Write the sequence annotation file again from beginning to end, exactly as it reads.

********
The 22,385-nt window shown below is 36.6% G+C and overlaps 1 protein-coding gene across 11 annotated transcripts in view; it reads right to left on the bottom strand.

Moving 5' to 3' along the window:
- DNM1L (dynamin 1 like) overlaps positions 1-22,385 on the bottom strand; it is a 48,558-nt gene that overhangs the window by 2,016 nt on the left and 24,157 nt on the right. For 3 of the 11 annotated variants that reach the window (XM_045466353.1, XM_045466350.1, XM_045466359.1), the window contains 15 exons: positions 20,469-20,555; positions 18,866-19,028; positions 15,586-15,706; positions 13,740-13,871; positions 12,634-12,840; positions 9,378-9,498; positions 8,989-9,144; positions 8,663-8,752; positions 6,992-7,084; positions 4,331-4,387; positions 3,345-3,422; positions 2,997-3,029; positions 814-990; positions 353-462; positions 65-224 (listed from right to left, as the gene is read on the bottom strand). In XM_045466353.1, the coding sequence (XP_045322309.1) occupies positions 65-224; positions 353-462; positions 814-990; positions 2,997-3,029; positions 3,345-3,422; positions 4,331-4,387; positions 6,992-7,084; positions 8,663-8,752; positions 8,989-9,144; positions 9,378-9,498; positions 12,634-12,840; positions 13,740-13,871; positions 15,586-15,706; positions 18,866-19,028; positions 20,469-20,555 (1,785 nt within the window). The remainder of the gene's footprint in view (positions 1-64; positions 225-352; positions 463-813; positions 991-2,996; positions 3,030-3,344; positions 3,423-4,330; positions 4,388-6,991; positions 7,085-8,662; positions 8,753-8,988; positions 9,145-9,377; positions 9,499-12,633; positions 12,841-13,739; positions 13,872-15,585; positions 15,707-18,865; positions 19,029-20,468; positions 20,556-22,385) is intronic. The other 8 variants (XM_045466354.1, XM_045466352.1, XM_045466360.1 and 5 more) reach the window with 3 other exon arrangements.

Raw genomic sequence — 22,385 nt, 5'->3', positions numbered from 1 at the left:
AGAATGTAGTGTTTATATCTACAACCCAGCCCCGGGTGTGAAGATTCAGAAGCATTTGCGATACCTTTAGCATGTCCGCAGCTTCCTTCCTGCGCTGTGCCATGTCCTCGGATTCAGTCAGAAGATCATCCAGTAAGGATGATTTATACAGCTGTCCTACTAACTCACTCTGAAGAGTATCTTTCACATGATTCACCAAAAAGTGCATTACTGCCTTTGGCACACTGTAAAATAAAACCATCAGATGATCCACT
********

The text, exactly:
The 22,385-nt window shown below is 36.6% G+C and overlaps 1 protein-coding gene across 11 annotated transcripts in view; it reads right to left on the bottom strand.

Moving 5' to 3' along the window:
- DNM1L (dynamin 1 like) overlaps positions 1-22,385 on the bottom strand; it is a 48,558-nt gene that overhangs the window by 2,016 nt on the left and 24,157 nt on the right. For 3 of the 11 annotated variants that reach the window (XM_045466353.1, XM_045466350.1, XM_045466359.1), the window contains 15 exons: positions 20,469-20,555; positions 18,866-19,028; positions 15,586-15,706; positions 13,740-13,871; positions 12,634-12,840; positions 9,378-9,498; positions 8,989-9,144; positions 8,663-8,752; positions 6,992-7,084; positions 4,331-4,387; positions 3,345-3,422; positions 2,997-3,029; positions 814-990; positions 353-462; positions 65-224 (listed from right to left, as the gene is read on the bottom strand). In XM_045466353.1, the coding sequence (XP_045322309.1) occupies positions 65-224; positions 353-462; positions 814-990; positions 2,997-3,029; positions 3,345-3,422; positions 4,331-4,387; positions 6,992-7,084; positions 8,663-8,752; positions 8,989-9,144; positions 9,378-9,498; positions 12,634-12,840; positions 13,740-13,871; positions 15,586-15,706; positions 18,866-19,028; positions 20,469-20,555 (1,785 nt within the window). The remainder of the gene's footprint in view (positions 1-64; positions 225-352; positions 463-813; positions 991-2,996; positions 3,030-3,344; positions 3,423-4,330; positions 4,388-6,991; positions 7,085-8,662; positions 8,753-8,988; positions 9,145-9,377; positions 9,499-12,633; positions 12,841-13,739; positions 13,872-15,585; positions 15,707-18,865; positions 19,029-20,468; positions 20,556-22,385) is intronic. The other 8 variants (XM_045466354.1, XM_045466352.1, XM_045466360.1 and 5 more) reach the window with 3 other exon arrangements.

Raw genomic sequence — 22,385 nt, 5'->3', positions numbered from 1 at the left:
AGAATGTAGTGTTTATATCTACAACCCAGCCCCGGGTGTGAAGATTCAGAAGCATTTGCGATACCTTTAGCATGTCCGCAGCTTCCTTCCTGCGCTGTGCCATGTCCTCGGATTCAGTCAGAAGATCATCCAGTAAGGATGATTTATACAGCTGTCCTACTAACTCACTCTGAAGAGTATCTTTCACATGATTCACCAAAAAGTGCATTACTGCCTTTGGCACACTGTAAAATAAAACCATCAGATGATCCACT